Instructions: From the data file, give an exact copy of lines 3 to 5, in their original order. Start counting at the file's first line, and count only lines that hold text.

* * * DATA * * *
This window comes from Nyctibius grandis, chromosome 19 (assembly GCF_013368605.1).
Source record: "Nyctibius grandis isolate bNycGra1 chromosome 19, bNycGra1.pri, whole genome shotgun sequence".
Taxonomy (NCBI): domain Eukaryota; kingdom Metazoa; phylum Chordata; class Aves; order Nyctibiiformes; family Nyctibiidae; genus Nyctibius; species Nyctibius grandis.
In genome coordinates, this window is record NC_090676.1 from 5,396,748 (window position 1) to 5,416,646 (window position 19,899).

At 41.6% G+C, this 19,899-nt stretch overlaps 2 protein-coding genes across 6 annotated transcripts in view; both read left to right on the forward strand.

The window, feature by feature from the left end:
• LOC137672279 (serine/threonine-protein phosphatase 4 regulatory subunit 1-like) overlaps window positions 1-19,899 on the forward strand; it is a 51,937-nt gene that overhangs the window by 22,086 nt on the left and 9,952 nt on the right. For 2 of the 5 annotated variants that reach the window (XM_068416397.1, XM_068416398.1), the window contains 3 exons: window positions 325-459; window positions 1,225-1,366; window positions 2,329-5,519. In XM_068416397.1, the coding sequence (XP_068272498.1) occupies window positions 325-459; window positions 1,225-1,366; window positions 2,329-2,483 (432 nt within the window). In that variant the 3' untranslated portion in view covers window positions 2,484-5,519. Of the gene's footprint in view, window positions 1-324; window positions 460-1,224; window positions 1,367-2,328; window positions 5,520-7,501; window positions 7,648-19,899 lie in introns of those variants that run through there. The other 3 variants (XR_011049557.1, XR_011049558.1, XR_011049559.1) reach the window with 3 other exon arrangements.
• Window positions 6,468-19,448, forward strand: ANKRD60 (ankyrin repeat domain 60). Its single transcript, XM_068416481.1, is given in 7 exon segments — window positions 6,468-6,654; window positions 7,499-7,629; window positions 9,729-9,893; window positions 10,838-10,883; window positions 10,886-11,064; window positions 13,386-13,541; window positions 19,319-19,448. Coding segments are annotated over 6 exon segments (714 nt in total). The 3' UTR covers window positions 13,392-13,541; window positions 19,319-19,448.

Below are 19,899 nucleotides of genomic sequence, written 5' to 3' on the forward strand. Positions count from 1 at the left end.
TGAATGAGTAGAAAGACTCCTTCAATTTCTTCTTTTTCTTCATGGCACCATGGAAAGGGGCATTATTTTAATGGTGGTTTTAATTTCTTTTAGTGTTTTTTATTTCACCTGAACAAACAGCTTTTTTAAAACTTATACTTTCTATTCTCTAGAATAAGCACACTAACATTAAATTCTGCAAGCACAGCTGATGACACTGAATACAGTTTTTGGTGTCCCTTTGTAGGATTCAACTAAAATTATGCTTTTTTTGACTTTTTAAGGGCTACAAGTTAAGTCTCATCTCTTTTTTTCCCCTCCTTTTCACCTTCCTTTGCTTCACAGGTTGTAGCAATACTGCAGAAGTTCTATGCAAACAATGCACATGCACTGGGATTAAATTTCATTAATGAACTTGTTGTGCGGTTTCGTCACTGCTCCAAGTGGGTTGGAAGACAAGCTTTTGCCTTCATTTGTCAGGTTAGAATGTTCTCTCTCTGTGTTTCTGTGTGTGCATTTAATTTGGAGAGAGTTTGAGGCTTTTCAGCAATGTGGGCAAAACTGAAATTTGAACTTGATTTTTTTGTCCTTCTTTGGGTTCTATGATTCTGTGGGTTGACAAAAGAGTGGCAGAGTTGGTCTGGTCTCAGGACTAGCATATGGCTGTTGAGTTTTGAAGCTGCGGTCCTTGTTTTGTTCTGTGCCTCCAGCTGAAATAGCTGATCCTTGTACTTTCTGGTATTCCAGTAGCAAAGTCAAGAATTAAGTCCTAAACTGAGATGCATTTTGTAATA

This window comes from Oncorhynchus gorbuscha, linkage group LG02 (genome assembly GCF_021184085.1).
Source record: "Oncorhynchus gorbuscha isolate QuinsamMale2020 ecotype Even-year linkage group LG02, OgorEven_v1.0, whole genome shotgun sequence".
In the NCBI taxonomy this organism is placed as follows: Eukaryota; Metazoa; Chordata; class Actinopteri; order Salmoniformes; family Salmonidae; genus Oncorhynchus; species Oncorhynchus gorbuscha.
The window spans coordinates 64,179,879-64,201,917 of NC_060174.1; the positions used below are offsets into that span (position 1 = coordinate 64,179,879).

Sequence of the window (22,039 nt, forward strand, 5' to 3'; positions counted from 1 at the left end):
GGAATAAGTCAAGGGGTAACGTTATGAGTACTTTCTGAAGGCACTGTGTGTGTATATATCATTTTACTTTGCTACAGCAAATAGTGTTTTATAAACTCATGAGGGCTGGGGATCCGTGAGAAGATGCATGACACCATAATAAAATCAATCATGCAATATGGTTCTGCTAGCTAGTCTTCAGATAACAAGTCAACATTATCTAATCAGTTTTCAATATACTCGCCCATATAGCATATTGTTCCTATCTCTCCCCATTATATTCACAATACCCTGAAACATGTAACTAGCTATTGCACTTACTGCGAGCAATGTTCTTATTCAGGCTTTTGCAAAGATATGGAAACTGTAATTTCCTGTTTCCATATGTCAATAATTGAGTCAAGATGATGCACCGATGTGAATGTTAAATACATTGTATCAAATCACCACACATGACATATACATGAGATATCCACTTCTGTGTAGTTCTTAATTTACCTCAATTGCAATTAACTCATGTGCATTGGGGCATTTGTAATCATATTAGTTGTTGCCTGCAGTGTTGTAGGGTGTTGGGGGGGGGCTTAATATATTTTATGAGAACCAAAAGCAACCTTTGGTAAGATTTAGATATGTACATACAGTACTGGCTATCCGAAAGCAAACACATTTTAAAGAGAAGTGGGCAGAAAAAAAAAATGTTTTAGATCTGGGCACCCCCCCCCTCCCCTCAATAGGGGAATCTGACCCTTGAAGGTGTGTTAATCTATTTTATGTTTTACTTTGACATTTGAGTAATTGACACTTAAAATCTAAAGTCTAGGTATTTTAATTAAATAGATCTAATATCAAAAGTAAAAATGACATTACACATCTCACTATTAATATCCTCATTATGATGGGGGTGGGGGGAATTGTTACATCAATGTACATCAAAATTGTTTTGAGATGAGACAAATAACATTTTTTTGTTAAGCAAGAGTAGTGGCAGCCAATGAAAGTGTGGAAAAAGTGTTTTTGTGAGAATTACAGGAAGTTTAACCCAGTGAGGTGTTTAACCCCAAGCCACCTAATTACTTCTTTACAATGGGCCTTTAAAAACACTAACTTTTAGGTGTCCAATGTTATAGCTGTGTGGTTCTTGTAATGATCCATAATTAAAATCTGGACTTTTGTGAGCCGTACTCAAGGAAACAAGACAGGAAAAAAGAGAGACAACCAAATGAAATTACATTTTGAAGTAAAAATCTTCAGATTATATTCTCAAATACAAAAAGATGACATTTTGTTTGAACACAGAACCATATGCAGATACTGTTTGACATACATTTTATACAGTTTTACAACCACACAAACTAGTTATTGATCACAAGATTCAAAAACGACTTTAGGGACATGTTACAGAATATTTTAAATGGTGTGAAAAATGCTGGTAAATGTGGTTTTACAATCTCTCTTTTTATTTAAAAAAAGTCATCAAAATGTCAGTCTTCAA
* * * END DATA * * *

Taxonomy (NCBI): domain Eukaryota; kingdom Metazoa; phylum Chordata; class Aves; order Nyctibiiformes; family Nyctibiidae; genus Nyctibius; species Nyctibius grandis.
In genome coordinates, this window is record NC_090676.1 from 5,396,748 (window position 1) to 5,416,646 (window position 19,899).

At 41.6% G+C, this 19,899-nt stretch overlaps 2 protein-coding genes across 6 annotated transcripts in view; both read left to right on the forward strand.